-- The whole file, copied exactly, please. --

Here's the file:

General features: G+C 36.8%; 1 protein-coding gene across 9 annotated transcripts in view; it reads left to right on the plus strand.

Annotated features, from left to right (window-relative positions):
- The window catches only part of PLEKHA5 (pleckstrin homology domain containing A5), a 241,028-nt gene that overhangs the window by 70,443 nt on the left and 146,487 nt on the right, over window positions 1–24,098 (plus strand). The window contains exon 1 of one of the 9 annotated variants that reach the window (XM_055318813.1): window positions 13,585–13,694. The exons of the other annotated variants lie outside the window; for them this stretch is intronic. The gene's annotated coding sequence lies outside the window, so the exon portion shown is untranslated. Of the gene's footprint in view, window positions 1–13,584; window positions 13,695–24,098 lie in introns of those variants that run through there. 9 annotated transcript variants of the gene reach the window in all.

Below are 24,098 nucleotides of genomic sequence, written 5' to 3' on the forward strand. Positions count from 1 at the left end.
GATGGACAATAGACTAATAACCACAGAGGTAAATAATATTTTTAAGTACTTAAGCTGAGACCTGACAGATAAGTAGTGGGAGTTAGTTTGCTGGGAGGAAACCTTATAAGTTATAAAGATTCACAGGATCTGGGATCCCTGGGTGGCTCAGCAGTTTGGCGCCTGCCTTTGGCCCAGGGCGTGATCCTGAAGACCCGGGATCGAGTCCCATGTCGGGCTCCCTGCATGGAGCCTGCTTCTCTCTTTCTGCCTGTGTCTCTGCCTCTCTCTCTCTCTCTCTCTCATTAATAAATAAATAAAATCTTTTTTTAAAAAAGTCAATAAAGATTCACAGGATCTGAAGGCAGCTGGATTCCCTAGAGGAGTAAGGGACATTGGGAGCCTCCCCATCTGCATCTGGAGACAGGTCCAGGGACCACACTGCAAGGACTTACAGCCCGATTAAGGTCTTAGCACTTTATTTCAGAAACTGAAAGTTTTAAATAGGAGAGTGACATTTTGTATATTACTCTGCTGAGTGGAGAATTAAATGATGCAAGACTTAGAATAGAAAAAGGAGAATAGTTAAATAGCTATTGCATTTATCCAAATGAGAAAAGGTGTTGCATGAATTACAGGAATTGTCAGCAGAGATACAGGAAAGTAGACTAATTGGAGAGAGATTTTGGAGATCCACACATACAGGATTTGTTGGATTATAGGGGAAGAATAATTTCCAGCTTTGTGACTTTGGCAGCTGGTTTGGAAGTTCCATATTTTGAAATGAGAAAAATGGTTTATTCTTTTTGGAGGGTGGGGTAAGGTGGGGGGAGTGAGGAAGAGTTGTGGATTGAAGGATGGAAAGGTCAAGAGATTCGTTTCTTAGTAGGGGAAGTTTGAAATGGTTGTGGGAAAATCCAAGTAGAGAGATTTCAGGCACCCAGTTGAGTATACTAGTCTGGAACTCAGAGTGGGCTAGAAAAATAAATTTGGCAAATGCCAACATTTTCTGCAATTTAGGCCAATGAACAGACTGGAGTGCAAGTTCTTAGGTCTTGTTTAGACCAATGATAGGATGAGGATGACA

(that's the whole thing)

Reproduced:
General features: G+C 36.8%; 1 protein-coding gene across 9 annotated transcripts in view; it reads left to right on the plus strand.

Annotated features, from left to right (window-relative positions):
- The window catches only part of PLEKHA5 (pleckstrin homology domain containing A5), a 241,028-nt gene that overhangs the window by 70,443 nt on the left and 146,487 nt on the right, over window positions 1–24,098 (plus strand). The window contains exon 1 of one of the 9 annotated variants that reach the window (XM_055318813.1): window positions 13,585–13,694. The exons of the other annotated variants lie outside the window; for them this stretch is intronic. The gene's annotated coding sequence lies outside the window, so the exon portion shown is untranslated. Of the gene's footprint in view, window positions 1–13,584; window positions 13,695–24,098 lie in introns of those variants that run through there. 9 annotated transcript variants of the gene reach the window in all.

Below are 24,098 nucleotides of genomic sequence, written 5' to 3' on the forward strand. Positions count from 1 at the left end.
GATGGACAATAGACTAATAACCACAGAGGTAAATAATATTTTTAAGTACTTAAGCTGAGACCTGACAGATAAGTAGTGGGAGTTAGTTTGCTGGGAGGAAACCTTATAAGTTATAAAGATTCACAGGATCTGGGATCCCTGGGTGGCTCAGCAGTTTGGCGCCTGCCTTTGGCCCAGGGCGTGATCCTGAAGACCCGGGATCGAGTCCCATGTCGGGCTCCCTGCATGGAGCCTGCTTCTCTCTTTCTGCCTGTGTCTCTGCCTCTCTCTCTCTCTCTCTCTCATTAATAAATAAATAAAATCTTTTTTTAAAAAAGTCAATAAAGATTCACAGGATCTGAAGGCAGCTGGATTCCCTAGAGGAGTAAGGGACATTGGGAGCCTCCCCATCTGCATCTGGAGACAGGTCCAGGGACCACACTGCAAGGACTTACAGCCCGATTAAGGTCTTAGCACTTTATTTCAGAAACTGAAAGTTTTAAATAGGAGAGTGACATTTTGTATATTACTCTGCTGAGTGGAGAATTAAATGATGCAAGACTTAGAATAGAAAAAGGAGAATAGTTAAATAGCTATTGCATTTATCCAAATGAGAAAAGGTGTTGCATGAATTACAGGAATTGTCAGCAGAGATACAGGAAAGTAGACTAATTGGAGAGAGATTTTGGAGATCCACACATACAGGATTTGTTGGATTATAGGGGAAGAATAATTTCCAGCTTTGTGACTTTGGCAGCTGGTTTGGAAGTTCCATATTTTGAAATGAGAAAAATGGTTTATTCTTTTTGGAGGGTGGGGTAAGGTGGGGGGAGTGAGGAAGAGTTGTGGATTGAAGGATGGAAAGGTCAAGAGATTCGTTTCTTAGTAGGGGAAGTTTGAAATGGTTGTGGGAAAATCCAAGTAGAGAGATTTCAGGCACCCAGTTGAGTATACTAGTCTGGAACTCAGAGTGGGCTAGAAAAATAAATTTGGCAAATGCCAACATTTTCTGCAATTTAGGCCAATGAACAGACTGGAGTGCAAGTTCTTAGGTCTTGTTTAGACCAATGATAGGATGAGGATGACA